International Bon Vivant and Raconteur (nick_kaufmann) wrote,
International Bon Vivant and Raconteur

I Thought I Knew What Beer Was

Last night I had an impromptu beer tasting at Ski Bar in Bay Ridge, Brooklyn, with my friends Jeff, Alex and ex-Space and Time publisher Gordon Linzner. It was supposed to be a short night, just an hour or two of tasting some fine, rare beers, since it was a weeknight and all. Right. I got there at 7 PM; by the time I got home, it was nearly 2 AM. I was also completely drunk, and all it took was three beers. That's not about my tolerance level. You see, these weren't your average beers.

A little backstory: For most of my adult life, my idea of beer revolved around Amstel Light, Corona, Sam Adams and Heineken, with the occasional forays into flavored beers like Magic Hat and Blue Moon. I thought I knew what beer was. Jeff, a beer aficionado, was convinced he could teach me otherwise. He was right. After last night, I've come to the realization that what I've been drinking isn't beer, but a pale facsimile.

Here's what I had at Ski Bar, in order of consumption:

1) Brooklyn Brewery Cookie Jar Porter Not as sweet as its name or its deep, rich, stout-like color would imply, which is surprising considering it's made with brown sugar and raisins. Once it warms to room temperature, it has a great nose and a flavorful, desserty aftertaste. My first indication that a beer can be more than good, it can actually be delicious. Alcohol by volume: 7.8%.

2) Dogfish Head World Wide Stout The best stout I've ever had, hands down. It puts Guinness to shame. Light and flavorful without being too bready the way some stouts can be. This one's definitely a sipping beer. One pint lasted me an hour, maybe two. Gordon likened it to a fine whiskey. ABV: a whopping 18%. At this point I was already tipsy and engaged in a vehement discussion of Doctor Who with Alex and Gordon.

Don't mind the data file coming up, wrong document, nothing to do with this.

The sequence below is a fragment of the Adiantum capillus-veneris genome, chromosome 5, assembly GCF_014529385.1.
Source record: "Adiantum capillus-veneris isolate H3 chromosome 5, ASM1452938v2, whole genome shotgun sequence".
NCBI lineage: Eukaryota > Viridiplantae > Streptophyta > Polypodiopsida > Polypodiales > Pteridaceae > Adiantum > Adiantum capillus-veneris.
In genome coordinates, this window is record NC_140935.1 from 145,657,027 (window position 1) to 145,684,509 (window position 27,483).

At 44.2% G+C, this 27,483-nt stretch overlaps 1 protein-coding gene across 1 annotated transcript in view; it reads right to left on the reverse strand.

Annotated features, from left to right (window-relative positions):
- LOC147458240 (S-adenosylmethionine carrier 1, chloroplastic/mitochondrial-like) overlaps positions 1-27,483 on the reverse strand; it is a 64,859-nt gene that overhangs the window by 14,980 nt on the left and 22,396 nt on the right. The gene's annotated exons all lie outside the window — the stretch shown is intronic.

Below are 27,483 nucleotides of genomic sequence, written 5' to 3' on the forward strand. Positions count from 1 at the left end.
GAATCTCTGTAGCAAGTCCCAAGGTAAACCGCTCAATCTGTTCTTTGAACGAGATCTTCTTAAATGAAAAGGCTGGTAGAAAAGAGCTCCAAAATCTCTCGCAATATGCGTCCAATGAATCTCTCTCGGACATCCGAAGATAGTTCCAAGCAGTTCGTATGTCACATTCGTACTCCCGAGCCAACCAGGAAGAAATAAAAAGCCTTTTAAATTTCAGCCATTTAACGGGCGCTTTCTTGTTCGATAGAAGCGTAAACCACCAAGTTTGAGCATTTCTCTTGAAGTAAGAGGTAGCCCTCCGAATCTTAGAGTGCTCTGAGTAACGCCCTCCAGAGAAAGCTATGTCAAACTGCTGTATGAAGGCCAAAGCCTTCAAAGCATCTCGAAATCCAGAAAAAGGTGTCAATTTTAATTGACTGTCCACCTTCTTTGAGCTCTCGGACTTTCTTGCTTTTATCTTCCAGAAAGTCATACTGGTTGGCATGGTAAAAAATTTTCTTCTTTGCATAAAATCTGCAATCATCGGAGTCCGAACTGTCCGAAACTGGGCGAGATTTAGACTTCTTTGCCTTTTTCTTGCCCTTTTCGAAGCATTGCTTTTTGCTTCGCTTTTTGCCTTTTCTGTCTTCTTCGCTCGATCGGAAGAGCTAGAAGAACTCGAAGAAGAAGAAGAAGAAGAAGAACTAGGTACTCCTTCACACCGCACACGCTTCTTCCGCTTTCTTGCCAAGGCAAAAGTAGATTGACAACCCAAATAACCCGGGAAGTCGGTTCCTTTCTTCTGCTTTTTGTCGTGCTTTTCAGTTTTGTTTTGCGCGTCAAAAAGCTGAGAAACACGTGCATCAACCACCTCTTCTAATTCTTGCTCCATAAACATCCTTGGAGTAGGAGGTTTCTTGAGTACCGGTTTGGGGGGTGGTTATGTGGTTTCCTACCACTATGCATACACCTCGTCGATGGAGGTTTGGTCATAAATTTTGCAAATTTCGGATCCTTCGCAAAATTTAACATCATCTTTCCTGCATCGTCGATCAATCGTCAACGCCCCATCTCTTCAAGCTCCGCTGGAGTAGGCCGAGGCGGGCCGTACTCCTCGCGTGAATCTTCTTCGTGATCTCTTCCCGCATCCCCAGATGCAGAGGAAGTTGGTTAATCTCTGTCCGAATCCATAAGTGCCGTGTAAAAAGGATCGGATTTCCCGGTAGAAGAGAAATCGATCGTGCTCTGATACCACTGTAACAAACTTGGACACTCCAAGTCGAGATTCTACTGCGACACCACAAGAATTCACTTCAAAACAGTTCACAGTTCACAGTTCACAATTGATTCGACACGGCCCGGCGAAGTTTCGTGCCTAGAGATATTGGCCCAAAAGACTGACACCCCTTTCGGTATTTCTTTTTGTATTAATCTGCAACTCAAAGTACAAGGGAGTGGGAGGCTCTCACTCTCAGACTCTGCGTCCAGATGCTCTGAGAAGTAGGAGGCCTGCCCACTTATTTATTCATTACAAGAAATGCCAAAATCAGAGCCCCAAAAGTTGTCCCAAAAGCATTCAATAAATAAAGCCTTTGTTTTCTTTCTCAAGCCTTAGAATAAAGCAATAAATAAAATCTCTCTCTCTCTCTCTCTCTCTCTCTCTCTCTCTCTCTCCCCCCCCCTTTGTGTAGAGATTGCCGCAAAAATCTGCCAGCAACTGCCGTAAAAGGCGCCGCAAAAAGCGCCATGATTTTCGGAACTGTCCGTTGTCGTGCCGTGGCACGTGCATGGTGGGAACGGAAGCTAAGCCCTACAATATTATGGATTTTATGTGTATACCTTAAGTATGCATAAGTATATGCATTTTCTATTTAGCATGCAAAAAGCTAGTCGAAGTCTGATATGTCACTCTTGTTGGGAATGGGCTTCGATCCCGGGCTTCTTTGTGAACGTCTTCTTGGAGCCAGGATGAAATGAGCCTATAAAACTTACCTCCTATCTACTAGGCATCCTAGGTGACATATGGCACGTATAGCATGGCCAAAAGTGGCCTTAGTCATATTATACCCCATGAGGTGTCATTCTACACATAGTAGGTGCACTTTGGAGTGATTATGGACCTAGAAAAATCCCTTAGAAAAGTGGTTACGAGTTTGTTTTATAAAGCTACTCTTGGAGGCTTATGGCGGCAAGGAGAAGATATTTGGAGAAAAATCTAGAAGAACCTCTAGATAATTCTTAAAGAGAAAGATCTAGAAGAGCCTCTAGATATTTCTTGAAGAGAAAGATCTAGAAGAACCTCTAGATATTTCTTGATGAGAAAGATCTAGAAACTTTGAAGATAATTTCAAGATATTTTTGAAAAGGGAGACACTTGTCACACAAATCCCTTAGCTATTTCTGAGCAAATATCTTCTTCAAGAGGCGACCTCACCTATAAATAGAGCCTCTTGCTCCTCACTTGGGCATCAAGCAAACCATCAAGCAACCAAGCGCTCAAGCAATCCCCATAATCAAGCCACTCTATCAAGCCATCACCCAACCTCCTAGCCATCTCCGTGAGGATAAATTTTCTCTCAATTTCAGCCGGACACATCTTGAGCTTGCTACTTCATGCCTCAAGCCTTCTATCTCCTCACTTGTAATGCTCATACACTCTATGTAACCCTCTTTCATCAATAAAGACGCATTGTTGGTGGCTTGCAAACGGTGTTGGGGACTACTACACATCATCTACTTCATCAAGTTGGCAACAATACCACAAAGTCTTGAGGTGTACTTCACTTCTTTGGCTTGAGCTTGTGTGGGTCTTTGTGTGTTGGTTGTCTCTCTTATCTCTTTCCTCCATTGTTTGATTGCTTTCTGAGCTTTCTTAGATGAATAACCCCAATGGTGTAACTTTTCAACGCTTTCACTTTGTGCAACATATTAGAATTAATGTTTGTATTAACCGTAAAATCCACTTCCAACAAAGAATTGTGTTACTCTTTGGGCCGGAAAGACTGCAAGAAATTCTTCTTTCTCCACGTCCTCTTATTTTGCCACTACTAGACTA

3) Sam Adams Utopias One of the rarest beers in the world. It's only brewed once every other year, in limited quantities, and then allowed to age. A single bottle--actually a copper-finished kettle--routinely sells for a couple hundred dollars. Aged kettles sell on Ebay for five hundred or more. A single glass is usually comprised of two ounces, and can cost around $25. I split one with Gordon, each of us getting one ounce in a small glass. This, too, is a sipping beer. That single ounce lasted me another couple of hours. Strong and sweet, Utopias is like the sherry or cognac of the beer world. One of the finest beers I've ever tasted. ABV: a face-to-the-floor 27%, making it one of the strongest commercial beers in the world, if not the strongest. An ounce or two may not seem like much, but believe me, you don't need more than that.

So, in roughly six hours, I only had three beers, but what beers they were! As I said, I thought I knew what beer was, but I was wrong. Oh, so wrong. The folks at Ski Bar know their beers, and I can't wait to go back to try more. I'm dying to try the Brooklyn Black Ops Barrel Aged (even if it's $35 per 25-ounce bottle because they're aged for four months and Brooklyn Brewery allegedly only made 1,000 of them). Once this hangover passes, I mean. Boy am I moving slow today.
Tags: new york
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